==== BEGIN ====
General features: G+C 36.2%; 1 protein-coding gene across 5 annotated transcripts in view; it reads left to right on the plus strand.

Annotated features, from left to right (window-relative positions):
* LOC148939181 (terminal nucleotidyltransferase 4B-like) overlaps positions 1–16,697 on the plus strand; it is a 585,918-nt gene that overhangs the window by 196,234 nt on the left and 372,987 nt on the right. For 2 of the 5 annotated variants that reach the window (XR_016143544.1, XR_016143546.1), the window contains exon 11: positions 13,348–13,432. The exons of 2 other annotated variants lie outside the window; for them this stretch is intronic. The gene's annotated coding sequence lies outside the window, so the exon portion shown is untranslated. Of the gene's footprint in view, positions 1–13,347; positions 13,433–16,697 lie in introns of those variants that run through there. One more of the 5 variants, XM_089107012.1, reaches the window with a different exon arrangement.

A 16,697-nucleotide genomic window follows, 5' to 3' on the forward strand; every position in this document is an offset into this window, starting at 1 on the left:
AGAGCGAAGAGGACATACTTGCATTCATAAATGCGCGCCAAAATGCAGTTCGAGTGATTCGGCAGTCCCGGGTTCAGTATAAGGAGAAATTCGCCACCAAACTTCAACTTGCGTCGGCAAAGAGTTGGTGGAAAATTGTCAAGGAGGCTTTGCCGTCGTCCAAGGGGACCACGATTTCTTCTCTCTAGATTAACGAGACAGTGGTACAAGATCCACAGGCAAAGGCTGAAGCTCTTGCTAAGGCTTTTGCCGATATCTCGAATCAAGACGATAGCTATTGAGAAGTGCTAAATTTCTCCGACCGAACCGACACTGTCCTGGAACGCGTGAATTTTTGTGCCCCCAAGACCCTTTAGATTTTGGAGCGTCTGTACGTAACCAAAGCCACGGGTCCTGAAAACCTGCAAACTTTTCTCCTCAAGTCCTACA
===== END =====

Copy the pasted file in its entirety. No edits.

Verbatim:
General features: G+C 36.2%; 1 protein-coding gene across 5 annotated transcripts in view; it reads left to right on the plus strand.

Annotated features, from left to right (window-relative positions):
* LOC148939181 (terminal nucleotidyltransferase 4B-like) overlaps positions 1–16,697 on the plus strand; it is a 585,918-nt gene that overhangs the window by 196,234 nt on the left and 372,987 nt on the right. For 2 of the 5 annotated variants that reach the window (XR_016143544.1, XR_016143546.1), the window contains exon 11: positions 13,348–13,432. The exons of 2 other annotated variants lie outside the window; for them this stretch is intronic. The gene's annotated coding sequence lies outside the window, so the exon portion shown is untranslated. Of the gene's footprint in view, positions 1–13,347; positions 13,433–16,697 lie in introns of those variants that run through there. One more of the 5 variants, XM_089107012.1, reaches the window with a different exon arrangement.

A 16,697-nucleotide genomic window follows, 5' to 3' on the forward strand; every position in this document is an offset into this window, starting at 1 on the left:
AGAGCGAAGAGGACATACTTGCATTCATAAATGCGCGCCAAAATGCAGTTCGAGTGATTCGGCAGTCCCGGGTTCAGTATAAGGAGAAATTCGCCACCAAACTTCAACTTGCGTCGGCAAAGAGTTGGTGGAAAATTGTCAAGGAGGCTTTGCCGTCGTCCAAGGGGACCACGATTTCTTCTCTCTAGATTAACGAGACAGTGGTACAAGATCCACAGGCAAAGGCTGAAGCTCTTGCTAAGGCTTTTGCCGATATCTCGAATCAAGACGATAGCTATTGAGAAGTGCTAAATTTCTCCGACCGAACCGACACTGTCCTGGAACGCGTGAATTTTTGTGCCCCCAAGACCCTTTAGATTTTGGAGCGTCTGTACGTAACCAAAGCCACGGGTCCTGAAAACCTGCAAACTTTTCTCCTCAAGTCCTACA